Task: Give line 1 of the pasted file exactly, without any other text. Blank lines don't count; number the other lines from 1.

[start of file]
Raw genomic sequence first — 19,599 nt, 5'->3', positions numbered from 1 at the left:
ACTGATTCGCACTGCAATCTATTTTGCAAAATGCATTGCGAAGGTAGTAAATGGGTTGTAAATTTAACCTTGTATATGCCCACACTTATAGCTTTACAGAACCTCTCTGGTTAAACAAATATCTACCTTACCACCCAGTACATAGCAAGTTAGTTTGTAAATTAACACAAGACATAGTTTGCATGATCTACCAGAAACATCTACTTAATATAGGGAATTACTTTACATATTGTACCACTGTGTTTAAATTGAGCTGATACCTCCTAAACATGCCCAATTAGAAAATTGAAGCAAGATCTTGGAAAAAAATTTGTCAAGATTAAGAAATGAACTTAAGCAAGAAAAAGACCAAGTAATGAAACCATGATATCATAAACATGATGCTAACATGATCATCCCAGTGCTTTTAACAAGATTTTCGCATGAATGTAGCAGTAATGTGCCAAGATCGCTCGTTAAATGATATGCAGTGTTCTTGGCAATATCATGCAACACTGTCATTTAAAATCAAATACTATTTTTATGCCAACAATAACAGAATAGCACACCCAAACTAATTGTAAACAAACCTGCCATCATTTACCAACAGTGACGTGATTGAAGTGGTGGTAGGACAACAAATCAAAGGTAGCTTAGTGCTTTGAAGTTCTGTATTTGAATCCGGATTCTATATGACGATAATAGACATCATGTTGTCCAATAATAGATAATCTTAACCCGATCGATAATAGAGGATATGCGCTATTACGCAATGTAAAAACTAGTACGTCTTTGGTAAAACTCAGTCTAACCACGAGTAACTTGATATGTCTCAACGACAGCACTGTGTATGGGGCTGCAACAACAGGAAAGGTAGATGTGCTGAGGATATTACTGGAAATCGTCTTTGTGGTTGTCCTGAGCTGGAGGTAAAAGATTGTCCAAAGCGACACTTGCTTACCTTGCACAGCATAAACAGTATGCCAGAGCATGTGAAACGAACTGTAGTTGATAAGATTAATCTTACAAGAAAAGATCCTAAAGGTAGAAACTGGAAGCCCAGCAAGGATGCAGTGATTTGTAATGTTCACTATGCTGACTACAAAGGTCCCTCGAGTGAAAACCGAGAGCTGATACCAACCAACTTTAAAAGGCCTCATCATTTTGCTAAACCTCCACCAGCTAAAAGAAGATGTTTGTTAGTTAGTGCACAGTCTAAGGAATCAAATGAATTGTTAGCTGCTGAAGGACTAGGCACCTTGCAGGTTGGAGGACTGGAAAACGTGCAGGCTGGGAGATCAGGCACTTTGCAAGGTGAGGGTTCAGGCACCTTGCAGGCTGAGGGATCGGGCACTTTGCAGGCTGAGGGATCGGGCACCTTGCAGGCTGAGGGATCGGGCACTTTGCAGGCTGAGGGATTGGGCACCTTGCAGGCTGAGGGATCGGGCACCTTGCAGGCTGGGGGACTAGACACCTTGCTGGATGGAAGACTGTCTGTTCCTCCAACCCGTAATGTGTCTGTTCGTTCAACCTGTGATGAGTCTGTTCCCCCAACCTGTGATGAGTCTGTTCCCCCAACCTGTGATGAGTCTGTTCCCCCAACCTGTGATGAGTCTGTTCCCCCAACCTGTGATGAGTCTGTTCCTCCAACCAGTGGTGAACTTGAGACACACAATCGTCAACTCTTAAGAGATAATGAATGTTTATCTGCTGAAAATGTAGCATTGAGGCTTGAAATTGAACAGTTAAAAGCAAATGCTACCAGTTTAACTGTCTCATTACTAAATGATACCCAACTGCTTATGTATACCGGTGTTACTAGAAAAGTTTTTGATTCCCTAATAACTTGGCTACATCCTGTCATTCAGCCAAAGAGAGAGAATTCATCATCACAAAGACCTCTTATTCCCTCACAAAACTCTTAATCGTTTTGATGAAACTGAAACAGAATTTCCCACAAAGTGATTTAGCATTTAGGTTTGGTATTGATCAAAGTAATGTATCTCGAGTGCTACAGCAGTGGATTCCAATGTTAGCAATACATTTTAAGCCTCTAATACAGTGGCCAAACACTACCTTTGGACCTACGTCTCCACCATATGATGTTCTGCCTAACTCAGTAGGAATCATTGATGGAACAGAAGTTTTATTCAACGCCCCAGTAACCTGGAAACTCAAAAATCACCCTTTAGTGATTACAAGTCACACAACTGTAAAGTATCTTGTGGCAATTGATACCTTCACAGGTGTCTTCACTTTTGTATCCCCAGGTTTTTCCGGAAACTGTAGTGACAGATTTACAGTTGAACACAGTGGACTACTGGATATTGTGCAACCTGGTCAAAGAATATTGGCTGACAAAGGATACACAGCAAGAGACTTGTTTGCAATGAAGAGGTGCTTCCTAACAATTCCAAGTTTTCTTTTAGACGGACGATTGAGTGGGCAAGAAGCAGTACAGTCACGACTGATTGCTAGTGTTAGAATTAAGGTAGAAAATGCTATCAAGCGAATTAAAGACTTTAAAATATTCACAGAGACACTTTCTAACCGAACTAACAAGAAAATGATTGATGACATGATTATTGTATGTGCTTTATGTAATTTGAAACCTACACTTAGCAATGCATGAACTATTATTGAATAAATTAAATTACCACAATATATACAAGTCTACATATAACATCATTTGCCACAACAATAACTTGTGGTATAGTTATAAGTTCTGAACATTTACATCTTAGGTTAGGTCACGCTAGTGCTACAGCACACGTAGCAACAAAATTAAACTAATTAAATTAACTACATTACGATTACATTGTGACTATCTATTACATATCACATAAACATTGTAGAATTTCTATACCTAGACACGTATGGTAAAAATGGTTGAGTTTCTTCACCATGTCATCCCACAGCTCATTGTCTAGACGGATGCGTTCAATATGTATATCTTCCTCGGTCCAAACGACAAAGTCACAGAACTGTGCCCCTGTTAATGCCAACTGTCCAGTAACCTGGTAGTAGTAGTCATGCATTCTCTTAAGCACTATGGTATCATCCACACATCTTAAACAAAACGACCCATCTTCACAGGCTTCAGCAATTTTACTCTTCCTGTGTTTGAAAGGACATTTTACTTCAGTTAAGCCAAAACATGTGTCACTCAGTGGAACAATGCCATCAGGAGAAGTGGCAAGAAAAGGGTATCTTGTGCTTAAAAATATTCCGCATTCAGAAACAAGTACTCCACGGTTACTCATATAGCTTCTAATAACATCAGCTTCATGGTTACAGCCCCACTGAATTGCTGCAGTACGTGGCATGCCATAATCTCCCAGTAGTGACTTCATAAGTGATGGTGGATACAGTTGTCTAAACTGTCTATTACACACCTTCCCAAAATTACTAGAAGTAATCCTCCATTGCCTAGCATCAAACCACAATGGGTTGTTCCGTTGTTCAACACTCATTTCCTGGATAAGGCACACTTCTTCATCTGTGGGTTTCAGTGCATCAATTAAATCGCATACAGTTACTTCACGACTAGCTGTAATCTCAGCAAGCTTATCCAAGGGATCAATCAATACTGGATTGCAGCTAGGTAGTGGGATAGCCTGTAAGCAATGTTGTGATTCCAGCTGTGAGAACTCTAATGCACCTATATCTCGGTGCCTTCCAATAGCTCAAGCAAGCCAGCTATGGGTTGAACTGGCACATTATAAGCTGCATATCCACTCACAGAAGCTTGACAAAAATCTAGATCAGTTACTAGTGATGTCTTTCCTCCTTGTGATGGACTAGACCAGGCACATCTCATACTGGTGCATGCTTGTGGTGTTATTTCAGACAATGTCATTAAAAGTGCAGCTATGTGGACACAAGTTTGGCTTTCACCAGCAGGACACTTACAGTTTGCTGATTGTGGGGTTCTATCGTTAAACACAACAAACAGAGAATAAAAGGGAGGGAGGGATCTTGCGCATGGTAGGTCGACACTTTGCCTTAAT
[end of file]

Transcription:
Raw genomic sequence first — 19,599 nt, 5'->3', positions numbered from 1 at the left: